Ahhh… a much needed three day weekend! This school week was only four days due to labor day… Thank goodness! During these chaotic and tiring times, plenty of students, myself included, have felt like a hamster frantically running on a wheel. Repeating the same cycle of working till late, and starting days early eventually takes its toll. It is hard to believe we’ve been in school for five weeks now. Next thing you know, the semester will be over!
Our routine since the first week of class has been to have a check in. Check-ins, while being a small part of our time together, allow me to feel heard which isn’t something I have experienced in my other classes at UNC. This week, our check in was relatively positive! Consequently because of our three day weekend, most students finally had the chance to hop off the wheel and rest. Overall, most students feel as though they are finally getting settled in. As sad as it sounds, this was the first week since school started where I didn’t feel like I was on the verge of tears. After being booted off campus and moving back home for two weeks, I finally moved into my new apartment! During such a hectic time where there are so many unknowns, it’s important to create a routine; it seems like many of my classmates are creating one of their own which should ease up stress.
Let’s eat Grandma! Uh oh! We’re eating grandma? In class this week we covered the importance of grammar, punctuation, proofreading, and local errors. English grammar is difficult to learn even for native speakers. In an article by Science Daily, the findings of a study conducted by Northumbria University in 2010 suggest that most native english speakers cannot understand basic grammar which can be made worse due to their education. This is concerning because for years, the idea that people of the same linguistic community should share a basic understanding of grammar stood true. Noam Chomsky, sometimes referred to as the “father of modern linguistics” has a theory in which it assumes that “all children learn language equally well and that there must therefore be an underlying common structure to all languages that is somehow “hard-wired” into the brain.” (Science Daily 2010). However, this theory doesn’t line up with the ability of all Americans to accurately use grammar, which is an issue. Myself along with many other students struggle with grammar so, Mr. Blom’s powerpoint on grammar was much needed. In class, we discussed the basics like what nouns and adjectives are, then we moved onto different types of sentences as well as different punctuation. As a writer, it is important to use proper grammar to ensure that the appropriate message gets across. It’s especially important that we covered this in class seeing as our final draft for Unit 1 is due this upcoming week!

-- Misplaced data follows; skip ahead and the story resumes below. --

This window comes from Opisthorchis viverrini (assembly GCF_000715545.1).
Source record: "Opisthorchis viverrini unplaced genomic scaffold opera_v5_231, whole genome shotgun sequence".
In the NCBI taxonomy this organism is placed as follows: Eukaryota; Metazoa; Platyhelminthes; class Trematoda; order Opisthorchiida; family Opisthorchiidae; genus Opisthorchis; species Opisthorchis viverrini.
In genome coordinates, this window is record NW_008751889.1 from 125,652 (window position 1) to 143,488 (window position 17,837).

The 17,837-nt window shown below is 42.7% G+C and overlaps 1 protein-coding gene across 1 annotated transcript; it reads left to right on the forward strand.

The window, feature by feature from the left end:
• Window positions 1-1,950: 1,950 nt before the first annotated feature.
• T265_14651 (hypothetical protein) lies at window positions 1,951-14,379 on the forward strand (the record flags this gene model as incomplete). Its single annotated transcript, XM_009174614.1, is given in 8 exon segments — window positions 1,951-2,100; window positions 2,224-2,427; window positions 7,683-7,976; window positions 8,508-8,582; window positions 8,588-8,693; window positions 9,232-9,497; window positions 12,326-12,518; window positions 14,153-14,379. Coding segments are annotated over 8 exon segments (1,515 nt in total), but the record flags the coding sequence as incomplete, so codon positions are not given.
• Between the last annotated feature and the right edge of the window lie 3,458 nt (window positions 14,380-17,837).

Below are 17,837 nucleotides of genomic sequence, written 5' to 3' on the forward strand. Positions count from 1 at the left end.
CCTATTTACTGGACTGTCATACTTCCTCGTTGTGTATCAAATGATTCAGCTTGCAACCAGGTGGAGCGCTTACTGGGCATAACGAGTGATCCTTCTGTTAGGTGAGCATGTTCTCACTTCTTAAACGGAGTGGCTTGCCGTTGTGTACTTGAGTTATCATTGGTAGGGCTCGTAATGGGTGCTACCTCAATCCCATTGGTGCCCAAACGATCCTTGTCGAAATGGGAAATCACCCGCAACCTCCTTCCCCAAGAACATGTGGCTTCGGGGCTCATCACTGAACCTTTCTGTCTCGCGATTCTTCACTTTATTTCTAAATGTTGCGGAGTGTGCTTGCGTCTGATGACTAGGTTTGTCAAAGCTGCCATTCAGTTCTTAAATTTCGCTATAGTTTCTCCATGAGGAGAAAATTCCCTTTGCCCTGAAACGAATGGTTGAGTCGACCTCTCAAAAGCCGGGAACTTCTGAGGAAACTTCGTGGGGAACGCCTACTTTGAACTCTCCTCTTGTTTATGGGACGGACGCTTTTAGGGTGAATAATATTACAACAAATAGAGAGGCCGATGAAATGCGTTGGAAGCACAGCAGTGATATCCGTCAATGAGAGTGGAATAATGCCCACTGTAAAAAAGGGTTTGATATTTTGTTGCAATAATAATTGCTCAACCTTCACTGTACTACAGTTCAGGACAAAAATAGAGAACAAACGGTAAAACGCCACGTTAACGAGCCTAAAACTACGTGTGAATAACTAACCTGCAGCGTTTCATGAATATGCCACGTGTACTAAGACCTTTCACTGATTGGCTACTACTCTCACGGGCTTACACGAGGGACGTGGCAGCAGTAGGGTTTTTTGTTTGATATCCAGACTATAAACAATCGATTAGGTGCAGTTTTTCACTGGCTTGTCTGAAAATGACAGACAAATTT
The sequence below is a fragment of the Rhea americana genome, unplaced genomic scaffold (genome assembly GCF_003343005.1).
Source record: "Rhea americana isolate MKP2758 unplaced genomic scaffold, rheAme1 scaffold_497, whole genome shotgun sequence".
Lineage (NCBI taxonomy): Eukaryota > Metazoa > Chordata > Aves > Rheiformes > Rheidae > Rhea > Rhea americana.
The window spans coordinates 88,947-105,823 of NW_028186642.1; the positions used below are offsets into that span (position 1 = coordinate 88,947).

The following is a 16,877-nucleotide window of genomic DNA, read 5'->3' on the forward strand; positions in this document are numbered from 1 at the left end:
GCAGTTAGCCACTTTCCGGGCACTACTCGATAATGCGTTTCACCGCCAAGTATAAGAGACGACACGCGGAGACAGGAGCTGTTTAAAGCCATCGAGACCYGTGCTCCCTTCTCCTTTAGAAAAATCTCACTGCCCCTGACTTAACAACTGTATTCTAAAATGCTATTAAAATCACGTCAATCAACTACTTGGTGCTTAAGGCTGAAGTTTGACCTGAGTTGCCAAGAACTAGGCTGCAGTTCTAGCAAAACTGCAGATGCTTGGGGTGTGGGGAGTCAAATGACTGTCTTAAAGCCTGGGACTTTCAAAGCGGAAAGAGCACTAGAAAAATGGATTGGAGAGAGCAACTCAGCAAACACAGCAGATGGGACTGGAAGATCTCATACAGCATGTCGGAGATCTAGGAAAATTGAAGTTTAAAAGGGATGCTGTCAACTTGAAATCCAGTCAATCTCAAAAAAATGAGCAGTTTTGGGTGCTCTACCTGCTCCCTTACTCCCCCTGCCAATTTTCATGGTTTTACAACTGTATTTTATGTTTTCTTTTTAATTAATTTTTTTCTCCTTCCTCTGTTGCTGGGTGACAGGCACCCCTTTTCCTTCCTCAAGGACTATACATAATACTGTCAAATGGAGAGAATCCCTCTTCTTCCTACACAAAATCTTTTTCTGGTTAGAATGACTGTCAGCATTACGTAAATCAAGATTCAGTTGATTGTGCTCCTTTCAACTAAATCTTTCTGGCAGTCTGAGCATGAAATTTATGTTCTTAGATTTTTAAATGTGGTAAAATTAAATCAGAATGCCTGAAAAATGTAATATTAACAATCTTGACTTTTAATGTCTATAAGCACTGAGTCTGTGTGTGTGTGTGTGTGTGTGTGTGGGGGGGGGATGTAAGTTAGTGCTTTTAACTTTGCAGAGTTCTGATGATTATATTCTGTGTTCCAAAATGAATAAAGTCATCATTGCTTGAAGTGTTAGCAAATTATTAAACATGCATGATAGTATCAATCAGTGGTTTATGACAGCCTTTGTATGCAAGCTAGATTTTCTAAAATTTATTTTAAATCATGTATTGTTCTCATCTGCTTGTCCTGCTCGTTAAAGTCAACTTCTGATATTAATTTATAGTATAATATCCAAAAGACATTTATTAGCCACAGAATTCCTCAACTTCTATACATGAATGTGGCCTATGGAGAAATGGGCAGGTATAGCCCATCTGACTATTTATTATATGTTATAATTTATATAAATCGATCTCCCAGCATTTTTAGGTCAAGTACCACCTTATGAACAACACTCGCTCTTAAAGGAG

Over the past few weeks we have been working on feeder worksheets in preparation for our Unit 1 project in which we are writing an article in the natural sciences. This week our class turned in their rough drafts of our Unit 1 project. In past weeks, we have given and received feedback on our peers’ rough drafts through workshops. In past years, I’ve had a difficult time allowing others to read my work which has negatively affected my writing. However, in Mr. Blom’s class, I don’t feel as much pressure to have perfect writing. My class is full of kind, understanding individuals so it makes it easier to share and collaborate. In addition, in past weeks we have gone over constructive feedback to give to our peers which has in turn strengthened my writing and boosted my confidence in my writing ability.
During this time, I’ve had to make many adjustments. To name a few: living away from home, becoming more independent, and changing my studying habits. These have all proven to be difficult. While this has been a burdensome time for all students at UNC, we’ll benefit from it and come out of this year stronger. I have no doubt that I will continue to grow alongside my peers both as a writer and a person; I’m excited for what is to come and the many stories I’ll have about being part of the COVID-19 era.
“Many English Speakers Cannot Understand Basic Grammar.” ScienceDaily, ScienceDaily, 6 July 2010, www.sciencedaily.com/releases/2010/07/100706082156.htm.
Featured Image Source:
Hilburn, Scott. “In a Comma” Cartoon. Universal UClick, 2012, https://www.happyshappy.com/idea/753508410323257